I owned and daily drove a used C36 AMG a few years ago and the car was amazing on many levels. First was the engine, which was scrumptious and offered a meaty powerband with a sonorous exhaust note, but it was certainly let down by a 4-speed slushbox auto. Today’s C36 has been given a […]
This car is an interesting piece of used German metal. And I’ll start by admiting that I had the pleasure of owning and daily driving a used C36 AMG for a few years…and it wasn’t a bad car. The AMG tuned 3.6 liter M104 inline-6 is melodious instrument and it belted out 286 horsepower into a 5 speed slushbox that snapped off shifts like a SIG Sauer. It didn’t have the same steering feedback of an E36 M3 (had one of those too) and it wanted you to drive it more like a muscle car than a sports machine…but it wasn’t a bad vehicle at all, and I would recommend one to someone looking for a cheap future classic from Stuttgart. However…would I recommend one that needs to be towed home because the key was broken and the paint is covered in a vinyl wrap? Only if the price was…wow. That’s cheap. Find this 1996 Mercedes-Benz C36 AMG offered for $1500 in Denver, CO via craigslist.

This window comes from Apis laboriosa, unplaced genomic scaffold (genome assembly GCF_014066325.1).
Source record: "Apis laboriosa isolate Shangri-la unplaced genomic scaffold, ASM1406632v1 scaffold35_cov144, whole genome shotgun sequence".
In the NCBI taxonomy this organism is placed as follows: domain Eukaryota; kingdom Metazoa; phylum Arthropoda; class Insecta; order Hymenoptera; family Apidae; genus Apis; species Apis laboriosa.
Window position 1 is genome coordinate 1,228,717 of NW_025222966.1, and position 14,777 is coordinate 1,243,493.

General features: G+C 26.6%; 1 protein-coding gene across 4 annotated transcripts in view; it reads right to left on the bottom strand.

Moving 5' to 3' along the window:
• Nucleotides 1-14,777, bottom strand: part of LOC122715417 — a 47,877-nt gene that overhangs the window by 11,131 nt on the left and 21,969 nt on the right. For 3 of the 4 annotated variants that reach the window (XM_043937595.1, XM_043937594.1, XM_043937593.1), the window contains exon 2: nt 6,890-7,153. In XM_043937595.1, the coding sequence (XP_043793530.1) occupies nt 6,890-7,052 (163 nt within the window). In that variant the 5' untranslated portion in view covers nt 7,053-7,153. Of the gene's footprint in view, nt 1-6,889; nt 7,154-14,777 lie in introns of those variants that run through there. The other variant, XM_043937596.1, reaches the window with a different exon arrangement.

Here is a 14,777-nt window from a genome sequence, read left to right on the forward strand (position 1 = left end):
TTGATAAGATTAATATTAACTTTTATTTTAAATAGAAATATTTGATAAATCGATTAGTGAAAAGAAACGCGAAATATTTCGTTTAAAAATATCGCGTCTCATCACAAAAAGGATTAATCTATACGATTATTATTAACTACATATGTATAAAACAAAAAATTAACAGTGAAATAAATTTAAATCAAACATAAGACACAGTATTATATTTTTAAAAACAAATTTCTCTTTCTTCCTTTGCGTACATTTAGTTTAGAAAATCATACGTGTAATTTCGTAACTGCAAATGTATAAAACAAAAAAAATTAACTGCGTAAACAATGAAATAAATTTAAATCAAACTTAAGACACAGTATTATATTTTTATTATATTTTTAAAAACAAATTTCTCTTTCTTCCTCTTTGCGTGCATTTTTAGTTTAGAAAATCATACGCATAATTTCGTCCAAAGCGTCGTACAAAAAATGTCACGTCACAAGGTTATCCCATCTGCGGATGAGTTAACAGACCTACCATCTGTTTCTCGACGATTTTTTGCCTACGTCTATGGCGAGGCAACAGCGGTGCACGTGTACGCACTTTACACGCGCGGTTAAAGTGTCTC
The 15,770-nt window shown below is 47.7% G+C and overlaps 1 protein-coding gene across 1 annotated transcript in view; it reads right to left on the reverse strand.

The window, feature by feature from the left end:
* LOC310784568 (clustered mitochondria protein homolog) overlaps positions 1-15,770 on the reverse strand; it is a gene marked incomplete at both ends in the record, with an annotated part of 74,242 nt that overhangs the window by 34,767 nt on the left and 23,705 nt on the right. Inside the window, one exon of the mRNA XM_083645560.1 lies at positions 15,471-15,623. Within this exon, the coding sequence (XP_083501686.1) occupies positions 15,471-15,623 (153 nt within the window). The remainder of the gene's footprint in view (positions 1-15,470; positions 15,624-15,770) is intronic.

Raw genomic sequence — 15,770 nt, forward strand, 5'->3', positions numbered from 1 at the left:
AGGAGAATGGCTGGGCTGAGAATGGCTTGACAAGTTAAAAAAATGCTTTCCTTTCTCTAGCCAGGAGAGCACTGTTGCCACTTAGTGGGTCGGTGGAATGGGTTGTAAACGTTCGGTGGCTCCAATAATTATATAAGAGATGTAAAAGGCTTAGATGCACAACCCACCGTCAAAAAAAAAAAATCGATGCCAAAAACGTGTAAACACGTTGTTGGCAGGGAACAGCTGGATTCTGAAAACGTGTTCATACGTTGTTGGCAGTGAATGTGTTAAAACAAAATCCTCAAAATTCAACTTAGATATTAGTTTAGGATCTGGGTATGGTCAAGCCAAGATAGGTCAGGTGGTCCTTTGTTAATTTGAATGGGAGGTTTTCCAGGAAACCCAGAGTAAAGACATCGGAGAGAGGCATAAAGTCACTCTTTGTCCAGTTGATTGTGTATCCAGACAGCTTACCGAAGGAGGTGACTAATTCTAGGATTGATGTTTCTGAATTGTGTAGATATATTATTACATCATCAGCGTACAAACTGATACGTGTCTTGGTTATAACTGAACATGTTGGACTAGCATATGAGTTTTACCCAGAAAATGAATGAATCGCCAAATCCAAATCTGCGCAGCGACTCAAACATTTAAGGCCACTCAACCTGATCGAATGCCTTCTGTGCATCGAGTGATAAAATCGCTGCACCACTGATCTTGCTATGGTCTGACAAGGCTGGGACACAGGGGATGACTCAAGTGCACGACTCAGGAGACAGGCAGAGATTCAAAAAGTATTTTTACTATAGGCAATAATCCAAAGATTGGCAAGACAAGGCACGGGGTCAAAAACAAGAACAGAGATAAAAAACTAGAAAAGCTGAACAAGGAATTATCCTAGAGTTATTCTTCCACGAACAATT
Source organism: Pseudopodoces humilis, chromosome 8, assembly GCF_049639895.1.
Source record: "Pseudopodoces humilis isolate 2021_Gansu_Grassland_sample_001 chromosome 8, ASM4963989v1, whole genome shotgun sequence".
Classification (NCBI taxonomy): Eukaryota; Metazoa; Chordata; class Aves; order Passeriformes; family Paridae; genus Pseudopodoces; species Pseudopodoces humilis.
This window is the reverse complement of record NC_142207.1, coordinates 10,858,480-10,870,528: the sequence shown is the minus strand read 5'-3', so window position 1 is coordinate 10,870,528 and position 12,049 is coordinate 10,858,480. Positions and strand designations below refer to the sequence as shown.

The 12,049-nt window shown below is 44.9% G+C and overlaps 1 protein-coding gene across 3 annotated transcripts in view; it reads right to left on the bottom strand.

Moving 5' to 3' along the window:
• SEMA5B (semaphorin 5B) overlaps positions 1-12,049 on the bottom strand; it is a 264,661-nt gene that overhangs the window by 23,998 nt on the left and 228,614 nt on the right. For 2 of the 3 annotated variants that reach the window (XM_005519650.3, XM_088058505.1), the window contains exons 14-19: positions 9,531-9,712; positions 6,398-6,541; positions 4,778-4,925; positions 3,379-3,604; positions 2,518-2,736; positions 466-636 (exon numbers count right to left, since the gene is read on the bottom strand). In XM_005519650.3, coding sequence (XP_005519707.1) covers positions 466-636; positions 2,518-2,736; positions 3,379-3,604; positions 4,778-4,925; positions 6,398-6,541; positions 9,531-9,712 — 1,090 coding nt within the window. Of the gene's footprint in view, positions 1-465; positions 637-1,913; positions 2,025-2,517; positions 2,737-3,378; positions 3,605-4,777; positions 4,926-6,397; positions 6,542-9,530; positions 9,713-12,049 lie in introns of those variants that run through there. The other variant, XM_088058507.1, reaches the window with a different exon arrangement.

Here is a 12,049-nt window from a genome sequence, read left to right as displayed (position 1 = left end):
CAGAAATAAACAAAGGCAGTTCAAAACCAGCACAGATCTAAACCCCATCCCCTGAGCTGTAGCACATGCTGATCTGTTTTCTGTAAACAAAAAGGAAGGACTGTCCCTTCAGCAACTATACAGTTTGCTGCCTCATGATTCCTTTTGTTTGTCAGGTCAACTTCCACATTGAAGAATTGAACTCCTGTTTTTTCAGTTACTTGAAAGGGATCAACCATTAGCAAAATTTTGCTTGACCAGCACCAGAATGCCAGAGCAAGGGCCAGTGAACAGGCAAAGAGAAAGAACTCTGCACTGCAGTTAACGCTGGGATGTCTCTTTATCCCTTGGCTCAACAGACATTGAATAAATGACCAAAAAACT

The Mercedes C36 was the first car produced by AMG after Mercedes purchased them. The C36 was the successor to 190E 16V as Mercedes compact performance car. It was a very expensive car when new and competed directly with the BMW E36 M3. The engine, square edged styling, brakes, and build quality were without fault. […]
In the fall of last year, the decision was made to sell my long time project car after realizing it did not made sense to have a wagon as a weekend driver. I had been following a listing for a 1995 Mercedes C36 AMG the better part of six months out on on the very […]
When presented the choice of repairing a failed head gasket on the stock 3.2 engine or swapping in a C36 AMG engine, I chose the later. Neo in the Matrix chose the red pill and we have been down similar rabbit holes ever since. The 2.8, 3.2, and 3.6 Mercedes M104 straight six engines all […]
In the mid 1990s most people were still driving slow cars and anything that hit 60mph in less than 8 seconds (or so) was considered pretty quick. Naturally, a Mercedes-Benz sedan that could hit 60mph in 5.8 seconds and a top speed limited to 155 mph was a bit of a surprise, but in 1995 […]